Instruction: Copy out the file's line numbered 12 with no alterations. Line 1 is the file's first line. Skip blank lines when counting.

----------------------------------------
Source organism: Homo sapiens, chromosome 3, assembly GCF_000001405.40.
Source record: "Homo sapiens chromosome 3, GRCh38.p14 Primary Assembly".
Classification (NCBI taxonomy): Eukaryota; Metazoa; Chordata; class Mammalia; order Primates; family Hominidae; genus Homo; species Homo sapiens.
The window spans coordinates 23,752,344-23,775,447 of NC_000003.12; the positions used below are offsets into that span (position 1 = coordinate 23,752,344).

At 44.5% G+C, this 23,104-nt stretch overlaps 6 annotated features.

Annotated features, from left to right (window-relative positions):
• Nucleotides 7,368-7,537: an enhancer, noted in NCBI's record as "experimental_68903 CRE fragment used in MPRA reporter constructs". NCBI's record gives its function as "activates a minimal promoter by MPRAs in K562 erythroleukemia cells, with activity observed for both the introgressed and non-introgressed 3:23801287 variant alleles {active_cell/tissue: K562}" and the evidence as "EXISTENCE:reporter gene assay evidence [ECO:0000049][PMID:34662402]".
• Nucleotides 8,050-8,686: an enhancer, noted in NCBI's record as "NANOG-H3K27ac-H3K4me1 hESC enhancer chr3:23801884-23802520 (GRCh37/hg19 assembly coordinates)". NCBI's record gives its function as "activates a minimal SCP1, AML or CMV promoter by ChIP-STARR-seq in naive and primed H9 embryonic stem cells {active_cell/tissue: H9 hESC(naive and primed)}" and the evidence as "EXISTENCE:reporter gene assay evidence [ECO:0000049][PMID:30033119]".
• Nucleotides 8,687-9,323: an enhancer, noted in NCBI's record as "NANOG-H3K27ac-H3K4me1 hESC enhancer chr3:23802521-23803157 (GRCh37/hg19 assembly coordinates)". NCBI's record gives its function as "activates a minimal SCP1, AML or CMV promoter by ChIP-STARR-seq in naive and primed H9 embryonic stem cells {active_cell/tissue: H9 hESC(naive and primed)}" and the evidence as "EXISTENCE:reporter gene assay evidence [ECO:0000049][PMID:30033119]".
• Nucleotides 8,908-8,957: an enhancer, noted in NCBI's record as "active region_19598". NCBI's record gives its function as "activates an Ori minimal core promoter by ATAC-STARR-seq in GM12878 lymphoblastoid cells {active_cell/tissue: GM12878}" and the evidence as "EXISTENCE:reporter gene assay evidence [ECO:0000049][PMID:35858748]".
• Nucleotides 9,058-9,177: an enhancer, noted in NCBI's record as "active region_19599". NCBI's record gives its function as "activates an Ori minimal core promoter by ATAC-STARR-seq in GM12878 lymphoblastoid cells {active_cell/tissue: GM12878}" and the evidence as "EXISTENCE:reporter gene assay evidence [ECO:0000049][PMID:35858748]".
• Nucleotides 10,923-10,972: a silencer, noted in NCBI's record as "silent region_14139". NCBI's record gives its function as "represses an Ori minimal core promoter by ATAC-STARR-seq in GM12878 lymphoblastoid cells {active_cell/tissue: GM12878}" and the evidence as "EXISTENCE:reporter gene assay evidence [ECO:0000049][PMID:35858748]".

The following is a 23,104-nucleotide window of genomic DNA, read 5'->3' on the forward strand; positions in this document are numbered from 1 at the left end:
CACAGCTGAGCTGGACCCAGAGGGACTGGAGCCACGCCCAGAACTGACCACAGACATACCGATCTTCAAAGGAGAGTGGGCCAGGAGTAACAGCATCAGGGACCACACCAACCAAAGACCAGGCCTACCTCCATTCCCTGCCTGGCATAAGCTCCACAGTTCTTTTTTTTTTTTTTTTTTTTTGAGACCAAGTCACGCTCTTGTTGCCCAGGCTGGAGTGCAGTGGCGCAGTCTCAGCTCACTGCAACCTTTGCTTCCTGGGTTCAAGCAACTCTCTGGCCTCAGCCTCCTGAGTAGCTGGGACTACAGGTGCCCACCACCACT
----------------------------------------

• Nucleotides 10,923-10,972: a silencer, noted in NCBI's record as "silent region_14139". NCBI's record gives its function as "represses an Ori minimal core promoter by ATAC-STARR-seq in GM12878 lymphoblastoid cells {active_cell/tissue: GM12878}" and the evidence as "EXISTENCE:reporter gene assay evidence [ECO:0000049][PMID:35858748]".